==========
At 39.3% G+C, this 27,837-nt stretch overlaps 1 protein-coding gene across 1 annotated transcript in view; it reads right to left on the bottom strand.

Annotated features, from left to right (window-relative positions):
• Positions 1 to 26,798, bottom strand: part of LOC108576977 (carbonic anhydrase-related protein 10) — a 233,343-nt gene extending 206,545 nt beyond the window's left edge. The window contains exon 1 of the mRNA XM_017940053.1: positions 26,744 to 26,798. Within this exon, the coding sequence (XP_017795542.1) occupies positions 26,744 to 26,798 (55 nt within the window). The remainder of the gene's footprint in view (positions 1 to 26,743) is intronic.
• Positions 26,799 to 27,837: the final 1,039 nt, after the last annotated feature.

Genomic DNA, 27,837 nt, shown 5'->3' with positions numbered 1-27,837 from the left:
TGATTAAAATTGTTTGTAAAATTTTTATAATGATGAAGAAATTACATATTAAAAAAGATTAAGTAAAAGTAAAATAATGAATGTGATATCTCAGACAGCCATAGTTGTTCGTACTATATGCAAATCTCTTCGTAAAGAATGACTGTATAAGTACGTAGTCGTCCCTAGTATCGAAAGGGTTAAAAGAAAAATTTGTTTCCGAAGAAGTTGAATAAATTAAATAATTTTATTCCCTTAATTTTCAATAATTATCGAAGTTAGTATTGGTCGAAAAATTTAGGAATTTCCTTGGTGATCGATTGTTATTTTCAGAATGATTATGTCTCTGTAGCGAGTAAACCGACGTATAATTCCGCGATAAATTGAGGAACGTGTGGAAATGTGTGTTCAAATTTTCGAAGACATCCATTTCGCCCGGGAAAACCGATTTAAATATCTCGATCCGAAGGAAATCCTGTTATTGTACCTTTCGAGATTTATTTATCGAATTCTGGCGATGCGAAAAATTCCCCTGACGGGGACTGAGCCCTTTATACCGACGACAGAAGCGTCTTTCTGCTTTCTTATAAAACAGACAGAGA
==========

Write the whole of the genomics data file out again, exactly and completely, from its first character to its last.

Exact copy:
At 39.3% G+C, this 27,837-nt stretch overlaps 1 protein-coding gene across 1 annotated transcript in view; it reads right to left on the bottom strand.

Annotated features, from left to right (window-relative positions):
• Positions 1 to 26,798, bottom strand: part of LOC108576977 (carbonic anhydrase-related protein 10) — a 233,343-nt gene extending 206,545 nt beyond the window's left edge. The window contains exon 1 of the mRNA XM_017940053.1: positions 26,744 to 26,798. Within this exon, the coding sequence (XP_017795542.1) occupies positions 26,744 to 26,798 (55 nt within the window). The remainder of the gene's footprint in view (positions 1 to 26,743) is intronic.
• Positions 26,799 to 27,837: the final 1,039 nt, after the last annotated feature.

Genomic DNA, 27,837 nt, shown 5'->3' with positions numbered 1-27,837 from the left:
TGATTAAAATTGTTTGTAAAATTTTTATAATGATGAAGAAATTACATATTAAAAAAGATTAAGTAAAAGTAAAATAATGAATGTGATATCTCAGACAGCCATAGTTGTTCGTACTATATGCAAATCTCTTCGTAAAGAATGACTGTATAAGTACGTAGTCGTCCCTAGTATCGAAAGGGTTAAAAGAAAAATTTGTTTCCGAAGAAGTTGAATAAATTAAATAATTTTATTCCCTTAATTTTCAATAATTATCGAAGTTAGTATTGGTCGAAAAATTTAGGAATTTCCTTGGTGATCGATTGTTATTTTCAGAATGATTATGTCTCTGTAGCGAGTAAACCGACGTATAATTCCGCGATAAATTGAGGAACGTGTGGAAATGTGTGTTCAAATTTTCGAAGACATCCATTTCGCCCGGGAAAACCGATTTAAATATCTCGATCCGAAGGAAATCCTGTTATTGTACCTTTCGAGATTTATTTATCGAATTCTGGCGATGCGAAAAATTCCCCTGACGGGGACTGAGCCCTTTATACCGACGACAGAAGCGTCTTTCTGCTTTCTTATAAAACAGACAGAGA